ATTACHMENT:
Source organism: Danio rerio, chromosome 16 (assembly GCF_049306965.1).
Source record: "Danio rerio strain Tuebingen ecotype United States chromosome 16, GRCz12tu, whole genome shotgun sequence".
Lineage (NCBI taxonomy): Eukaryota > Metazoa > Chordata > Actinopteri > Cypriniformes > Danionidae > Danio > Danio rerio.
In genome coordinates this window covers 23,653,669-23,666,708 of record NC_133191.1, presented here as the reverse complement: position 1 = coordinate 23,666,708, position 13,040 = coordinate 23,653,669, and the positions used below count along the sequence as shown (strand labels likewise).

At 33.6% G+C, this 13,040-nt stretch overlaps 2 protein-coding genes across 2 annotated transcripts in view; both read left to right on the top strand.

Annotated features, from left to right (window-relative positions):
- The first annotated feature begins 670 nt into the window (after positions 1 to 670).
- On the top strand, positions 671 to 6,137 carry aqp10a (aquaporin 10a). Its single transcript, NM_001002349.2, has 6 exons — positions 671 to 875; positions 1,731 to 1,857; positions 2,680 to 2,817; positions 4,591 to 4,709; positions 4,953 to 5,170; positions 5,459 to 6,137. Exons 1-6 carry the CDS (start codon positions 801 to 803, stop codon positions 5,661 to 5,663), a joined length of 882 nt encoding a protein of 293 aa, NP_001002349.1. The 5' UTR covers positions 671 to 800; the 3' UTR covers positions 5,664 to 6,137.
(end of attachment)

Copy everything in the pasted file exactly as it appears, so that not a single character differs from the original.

Source organism: Danio rerio, chromosome 16 (assembly GCF_049306965.1).
Source record: "Danio rerio strain Tuebingen ecotype United States chromosome 16, GRCz12tu, whole genome shotgun sequence".
Lineage (NCBI taxonomy): Eukaryota > Metazoa > Chordata > Actinopteri > Cypriniformes > Danionidae > Danio > Danio rerio.
In genome coordinates this window covers 23,653,669-23,666,708 of record NC_133191.1, presented here as the reverse complement: position 1 = coordinate 23,666,708, position 13,040 = coordinate 23,653,669, and the positions used below count along the sequence as shown (strand labels likewise).

At 33.6% G+C, this 13,040-nt stretch overlaps 2 protein-coding genes across 2 annotated transcripts in view; both read left to right on the top strand.

Annotated features, from left to right (window-relative positions):
- The first annotated feature begins 670 nt into the window (after positions 1 to 670).
- On the top strand, positions 671 to 6,137 carry aqp10a (aquaporin 10a). Its single transcript, NM_001002349.2, has 6 exons — positions 671 to 875; positions 1,731 to 1,857; positions 2,680 to 2,817; positions 4,591 to 4,709; positions 4,953 to 5,170; positions 5,459 to 6,137. Exons 1-6 carry the CDS (start codon positions 801 to 803, stop codon positions 5,661 to 5,663), a joined length of 882 nt encoding a protein of 293 aa, NP_001002349.1. The 5' UTR covers positions 671 to 800; the 3' UTR covers positions 5,664 to 6,137.